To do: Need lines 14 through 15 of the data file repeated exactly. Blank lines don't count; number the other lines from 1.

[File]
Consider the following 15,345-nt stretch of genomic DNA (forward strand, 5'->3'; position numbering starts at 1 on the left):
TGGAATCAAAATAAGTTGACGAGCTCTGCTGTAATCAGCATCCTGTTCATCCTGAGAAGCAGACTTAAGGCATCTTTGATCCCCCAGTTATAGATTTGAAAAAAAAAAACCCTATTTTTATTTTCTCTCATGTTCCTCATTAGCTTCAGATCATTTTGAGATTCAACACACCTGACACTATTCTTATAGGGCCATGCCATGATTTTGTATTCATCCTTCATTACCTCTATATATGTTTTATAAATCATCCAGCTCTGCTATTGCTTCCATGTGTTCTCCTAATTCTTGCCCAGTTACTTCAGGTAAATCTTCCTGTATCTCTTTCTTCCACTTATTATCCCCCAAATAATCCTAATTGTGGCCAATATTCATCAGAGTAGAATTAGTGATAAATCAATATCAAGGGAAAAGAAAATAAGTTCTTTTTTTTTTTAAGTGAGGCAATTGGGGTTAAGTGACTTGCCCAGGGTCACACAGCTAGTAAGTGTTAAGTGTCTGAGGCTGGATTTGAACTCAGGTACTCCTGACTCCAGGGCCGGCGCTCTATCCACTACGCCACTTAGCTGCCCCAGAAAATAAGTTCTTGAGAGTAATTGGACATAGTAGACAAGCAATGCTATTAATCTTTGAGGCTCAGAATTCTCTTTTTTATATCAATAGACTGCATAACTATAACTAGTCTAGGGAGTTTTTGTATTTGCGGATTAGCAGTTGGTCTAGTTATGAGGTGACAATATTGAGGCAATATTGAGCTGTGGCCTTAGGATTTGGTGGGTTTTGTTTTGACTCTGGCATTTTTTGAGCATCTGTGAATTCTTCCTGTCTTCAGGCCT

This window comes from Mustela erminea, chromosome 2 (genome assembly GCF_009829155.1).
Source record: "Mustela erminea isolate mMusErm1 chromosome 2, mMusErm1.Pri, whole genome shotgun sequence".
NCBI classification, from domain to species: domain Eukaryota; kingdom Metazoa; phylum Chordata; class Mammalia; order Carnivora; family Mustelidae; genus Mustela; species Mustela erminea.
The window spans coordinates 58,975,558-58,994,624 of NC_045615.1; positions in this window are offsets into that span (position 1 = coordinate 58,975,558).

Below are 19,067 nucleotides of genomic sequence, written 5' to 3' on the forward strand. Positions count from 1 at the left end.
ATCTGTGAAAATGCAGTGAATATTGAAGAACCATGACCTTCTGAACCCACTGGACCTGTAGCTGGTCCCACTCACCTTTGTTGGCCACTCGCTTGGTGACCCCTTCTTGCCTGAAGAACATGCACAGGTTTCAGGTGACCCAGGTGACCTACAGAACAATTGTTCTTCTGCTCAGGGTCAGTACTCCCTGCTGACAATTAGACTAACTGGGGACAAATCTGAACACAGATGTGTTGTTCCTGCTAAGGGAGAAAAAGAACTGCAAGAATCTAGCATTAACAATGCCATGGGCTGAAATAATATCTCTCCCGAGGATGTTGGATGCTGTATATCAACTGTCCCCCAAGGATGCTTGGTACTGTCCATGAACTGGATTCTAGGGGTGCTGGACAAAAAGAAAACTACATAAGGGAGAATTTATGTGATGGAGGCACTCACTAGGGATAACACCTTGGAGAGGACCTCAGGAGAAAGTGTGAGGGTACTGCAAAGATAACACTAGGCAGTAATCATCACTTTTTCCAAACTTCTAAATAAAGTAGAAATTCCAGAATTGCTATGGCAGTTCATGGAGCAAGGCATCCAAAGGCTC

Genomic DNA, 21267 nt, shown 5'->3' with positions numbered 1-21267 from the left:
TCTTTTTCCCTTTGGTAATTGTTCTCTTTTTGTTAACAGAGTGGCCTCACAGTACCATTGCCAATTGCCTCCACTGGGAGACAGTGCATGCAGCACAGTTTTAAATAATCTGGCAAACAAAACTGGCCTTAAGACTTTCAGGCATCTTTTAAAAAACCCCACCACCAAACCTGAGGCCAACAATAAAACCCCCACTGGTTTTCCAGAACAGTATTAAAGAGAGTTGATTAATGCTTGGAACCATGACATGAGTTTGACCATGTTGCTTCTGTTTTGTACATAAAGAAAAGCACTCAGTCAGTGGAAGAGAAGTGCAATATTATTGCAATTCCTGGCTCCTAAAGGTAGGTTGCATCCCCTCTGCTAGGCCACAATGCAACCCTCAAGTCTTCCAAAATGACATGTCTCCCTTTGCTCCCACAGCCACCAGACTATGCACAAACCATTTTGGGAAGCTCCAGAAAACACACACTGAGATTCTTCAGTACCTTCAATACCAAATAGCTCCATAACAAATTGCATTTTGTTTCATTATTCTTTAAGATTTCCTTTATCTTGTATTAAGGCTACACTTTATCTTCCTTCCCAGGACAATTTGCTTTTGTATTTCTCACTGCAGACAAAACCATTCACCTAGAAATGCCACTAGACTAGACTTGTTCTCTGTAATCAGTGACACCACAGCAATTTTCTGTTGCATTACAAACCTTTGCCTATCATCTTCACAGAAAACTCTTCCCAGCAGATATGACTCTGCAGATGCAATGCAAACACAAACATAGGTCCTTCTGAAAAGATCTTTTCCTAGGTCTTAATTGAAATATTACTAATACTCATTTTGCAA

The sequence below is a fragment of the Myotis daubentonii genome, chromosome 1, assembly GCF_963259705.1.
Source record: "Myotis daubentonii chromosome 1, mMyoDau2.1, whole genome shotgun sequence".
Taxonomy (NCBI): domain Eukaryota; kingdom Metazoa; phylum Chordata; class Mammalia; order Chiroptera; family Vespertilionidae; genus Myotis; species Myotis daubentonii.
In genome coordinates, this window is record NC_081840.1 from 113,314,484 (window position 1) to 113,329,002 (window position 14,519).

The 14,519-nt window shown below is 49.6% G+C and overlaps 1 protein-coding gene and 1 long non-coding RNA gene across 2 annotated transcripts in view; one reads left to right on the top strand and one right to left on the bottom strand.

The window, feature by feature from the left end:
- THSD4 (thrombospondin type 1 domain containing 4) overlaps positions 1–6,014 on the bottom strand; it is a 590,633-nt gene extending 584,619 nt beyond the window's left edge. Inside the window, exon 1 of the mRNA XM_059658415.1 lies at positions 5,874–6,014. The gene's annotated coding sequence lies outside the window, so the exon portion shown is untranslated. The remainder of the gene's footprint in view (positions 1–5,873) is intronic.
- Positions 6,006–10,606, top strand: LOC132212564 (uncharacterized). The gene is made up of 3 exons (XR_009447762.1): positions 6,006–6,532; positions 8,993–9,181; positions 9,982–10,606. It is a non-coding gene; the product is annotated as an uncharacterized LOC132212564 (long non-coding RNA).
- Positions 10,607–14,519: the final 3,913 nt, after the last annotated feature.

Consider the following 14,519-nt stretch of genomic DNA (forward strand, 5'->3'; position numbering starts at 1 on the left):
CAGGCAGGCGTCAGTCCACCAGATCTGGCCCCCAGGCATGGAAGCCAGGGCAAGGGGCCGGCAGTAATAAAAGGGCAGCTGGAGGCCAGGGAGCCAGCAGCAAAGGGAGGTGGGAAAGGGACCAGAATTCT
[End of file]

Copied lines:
In genome coordinates, this window is record NC_081840.1 from 113,314,484 (window position 1) to 113,329,002 (window position 14,519).

The 14,519-nt window shown below is 49.6% G+C and overlaps 1 protein-coding gene and 1 long non-coding RNA gene across 2 annotated transcripts in view; one reads left to right on the top strand and one right to left on the bottom strand.